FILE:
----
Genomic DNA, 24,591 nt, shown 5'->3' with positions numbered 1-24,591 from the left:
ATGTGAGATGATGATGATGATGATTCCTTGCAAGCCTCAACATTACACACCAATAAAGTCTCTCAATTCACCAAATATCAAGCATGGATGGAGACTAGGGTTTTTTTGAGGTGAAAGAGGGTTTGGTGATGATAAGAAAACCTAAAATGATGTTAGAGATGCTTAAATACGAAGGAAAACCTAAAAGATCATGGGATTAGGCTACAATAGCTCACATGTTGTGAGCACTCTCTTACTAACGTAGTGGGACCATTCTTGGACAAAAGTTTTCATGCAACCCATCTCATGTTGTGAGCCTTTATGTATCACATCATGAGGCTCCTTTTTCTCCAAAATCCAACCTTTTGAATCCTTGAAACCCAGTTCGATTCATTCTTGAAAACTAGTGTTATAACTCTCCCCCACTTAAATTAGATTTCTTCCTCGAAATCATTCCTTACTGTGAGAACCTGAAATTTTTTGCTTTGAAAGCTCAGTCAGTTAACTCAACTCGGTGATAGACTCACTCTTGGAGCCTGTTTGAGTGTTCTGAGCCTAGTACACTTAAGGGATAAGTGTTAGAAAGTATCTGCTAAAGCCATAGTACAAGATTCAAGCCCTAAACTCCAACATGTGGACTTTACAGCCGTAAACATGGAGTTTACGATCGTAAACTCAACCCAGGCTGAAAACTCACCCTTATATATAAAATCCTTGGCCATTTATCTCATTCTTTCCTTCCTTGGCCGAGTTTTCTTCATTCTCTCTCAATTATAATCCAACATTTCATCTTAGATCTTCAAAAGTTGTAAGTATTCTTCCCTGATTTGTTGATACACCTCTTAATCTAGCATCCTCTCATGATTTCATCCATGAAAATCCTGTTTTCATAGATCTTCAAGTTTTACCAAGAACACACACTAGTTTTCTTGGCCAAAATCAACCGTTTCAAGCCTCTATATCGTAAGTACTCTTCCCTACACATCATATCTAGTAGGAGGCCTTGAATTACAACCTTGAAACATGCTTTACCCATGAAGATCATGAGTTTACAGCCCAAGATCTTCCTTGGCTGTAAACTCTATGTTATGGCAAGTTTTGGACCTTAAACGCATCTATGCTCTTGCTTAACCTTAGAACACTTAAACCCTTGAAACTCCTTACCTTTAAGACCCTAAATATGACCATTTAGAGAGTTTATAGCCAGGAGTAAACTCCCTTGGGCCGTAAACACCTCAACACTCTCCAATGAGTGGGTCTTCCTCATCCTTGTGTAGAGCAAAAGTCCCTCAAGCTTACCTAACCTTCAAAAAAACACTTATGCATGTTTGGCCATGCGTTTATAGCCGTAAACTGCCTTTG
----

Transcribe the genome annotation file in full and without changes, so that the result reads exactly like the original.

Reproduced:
Genomic DNA, 24,591 nt, shown 5'->3' with positions numbered 1-24,591 from the left:
ATGTGAGATGATGATGATGATGATTCCTTGCAAGCCTCAACATTACACACCAATAAAGTCTCTCAATTCACCAAATATCAAGCATGGATGGAGACTAGGGTTTTTTTGAGGTGAAAGAGGGTTTGGTGATGATAAGAAAACCTAAAATGATGTTAGAGATGCTTAAATACGAAGGAAAACCTAAAAGATCATGGGATTAGGCTACAATAGCTCACATGTTGTGAGCACTCTCTTACTAACGTAGTGGGACCATTCTTGGACAAAAGTTTTCATGCAACCCATCTCATGTTGTGAGCCTTTATGTATCACATCATGAGGCTCCTTTTTCTCCAAAATCCAACCTTTTGAATCCTTGAAACCCAGTTCGATTCATTCTTGAAAACTAGTGTTATAACTCTCCCCCACTTAAATTAGATTTCTTCCTCGAAATCATTCCTTACTGTGAGAACCTGAAATTTTTTGCTTTGAAAGCTCAGTCAGTTAACTCAACTCGGTGATAGACTCACTCTTGGAGCCTGTTTGAGTGTTCTGAGCCTAGTACACTTAAGGGATAAGTGTTAGAAAGTATCTGCTAAAGCCATAGTACAAGATTCAAGCCCTAAACTCCAACATGTGGACTTTACAGCCGTAAACATGGAGTTTACGATCGTAAACTCAACCCAGGCTGAAAACTCACCCTTATATATAAAATCCTTGGCCATTTATCTCATTCTTTCCTTCCTTGGCCGAGTTTTCTTCATTCTCTCTCAATTATAATCCAACATTTCATCTTAGATCTTCAAAAGTTGTAAGTATTCTTCCCTGATTTGTTGATACACCTCTTAATCTAGCATCCTCTCATGATTTCATCCATGAAAATCCTGTTTTCATAGATCTTCAAGTTTTACCAAGAACACACACTAGTTTTCTTGGCCAAAATCAACCGTTTCAAGCCTCTATATCGTAAGTACTCTTCCCTACACATCATATCTAGTAGGAGGCCTTGAATTACAACCTTGAAACATGCTTTACCCATGAAGATCATGAGTTTACAGCCCAAGATCTTCCTTGGCTGTAAACTCTATGTTATGGCAAGTTTTGGACCTTAAACGCATCTATGCTCTTGCTTAACCTTAGAACACTTAAACCCTTGAAACTCCTTACCTTTAAGACCCTAAATATGACCATTTAGAGAGTTTATAGCCAGGAGTAAACTCCCTTGGGCCGTAAACACCTCAACACTCTCCAATGAGTGGGTCTTCCTCATCCTTGTGTAGAGCAAAAGTCCCTCAAGCTTACCTAACCTTCAAAAAAACACTTATGCATGTTTGGCCATGCGTTTATAGCCGTAAACTGCCTTTG